Let me tell you about some tracking situations and the versatility of this mic. For example, you might be recording a rough sounding source and see that the front side of the R84 might take off that roughness and leave the character of the voice by smoothing it out and making it bigger. You might also understand that you'll need to provide some high frequency EQ to make it all sound palatable in this age of high frequency peaks on vocals. And, you might also understand that you might need to back the mic off the source. One of the biggest problems with project studio recording is "six inch syndrome." You know what it is. It's where you place every mic six inches from the source and wonder later why your recordings sound dull, flat and lifeless.

For close mic'ing, I found the front side of the AEA R84 to possess more bass frequency content. I never found it flabby or boomy or anything unpleasant that's usually associated with added low frequency sounds. On electric guitar amp, I found the sound to be fat. The sound sort of reminded me of the days when I'd hit the bass boost switch on my old Music Man amp. The front side of the mic seemed the darkest of the two sides. I never grasped whether the dark sound came about due to a lack of high frequency content or through the abundance of bass overpowering the highs so they're not fully revealed.

I found the rear of the AEA R84 to be more balanced and more like what I hear with my own ears. The high frequencies seem more present on tracks recorded through the back side of the R84 whether in close or backed off a bit.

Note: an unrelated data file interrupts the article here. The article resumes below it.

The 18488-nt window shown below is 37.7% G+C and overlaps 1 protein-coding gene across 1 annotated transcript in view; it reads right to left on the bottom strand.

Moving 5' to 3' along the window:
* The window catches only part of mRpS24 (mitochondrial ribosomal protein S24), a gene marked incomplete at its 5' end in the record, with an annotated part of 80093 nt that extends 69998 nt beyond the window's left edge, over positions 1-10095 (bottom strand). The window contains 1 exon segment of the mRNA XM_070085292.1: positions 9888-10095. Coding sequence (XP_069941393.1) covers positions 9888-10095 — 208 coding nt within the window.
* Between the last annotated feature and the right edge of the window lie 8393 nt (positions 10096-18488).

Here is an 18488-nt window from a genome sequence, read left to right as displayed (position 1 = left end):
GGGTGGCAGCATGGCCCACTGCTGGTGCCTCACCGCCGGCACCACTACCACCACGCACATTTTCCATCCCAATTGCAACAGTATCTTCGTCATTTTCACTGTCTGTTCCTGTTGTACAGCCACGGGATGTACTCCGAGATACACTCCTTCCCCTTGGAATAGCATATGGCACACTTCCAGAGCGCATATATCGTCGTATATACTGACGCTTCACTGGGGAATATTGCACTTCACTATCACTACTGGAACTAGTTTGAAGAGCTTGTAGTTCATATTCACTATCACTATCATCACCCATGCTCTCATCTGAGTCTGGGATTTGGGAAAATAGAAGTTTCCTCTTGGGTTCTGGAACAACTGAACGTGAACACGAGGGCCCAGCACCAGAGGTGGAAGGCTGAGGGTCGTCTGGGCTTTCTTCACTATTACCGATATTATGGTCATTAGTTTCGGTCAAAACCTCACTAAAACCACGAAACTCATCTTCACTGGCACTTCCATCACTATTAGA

In some instances, I found placement to be a tad more forgiving in some ways and in others critical. Usually, things were more forgiving if the source was backed off the mic a bit. I found that by changing the vertical angle of the R84 to the source that I gained more upper mid and high frequencies or I'd get less. Sometimes, I'd get the vertical angle set up and find I'd somehow hit a bad resonance. Just a few degrees in adjustment suddenly might change the frequency response to a flattering one.

Please remember all the rules about ribbon microphones. Use a pop screen. Keep the mic in its case at all times when not in use. Keep it in an upright position when not in use so as to not stretch the ribbon element (some people says this is a myth and some do not but I say I'll let someone else test the truth of that piece of conventioanal wisdom). If you've got a microphone preamp with adjustable input impedance, then always make sure to experiment with different input impedances. Sometimes, the differences in input impedance translate to dramatically different sonics. As well, different preamps can reveal different sounds.

The Bottom Line: I found the AEA R84 to possess among the best workmanship. Even though I think it's stellar on horns, drums and strings, please don't underestimate the vesatility of this mic. Try experimenting with position. Listen to your placements. If you've got a good room with some space, then you probably should put this mic on your "must have" list. Highly recommended.

--Steven Langer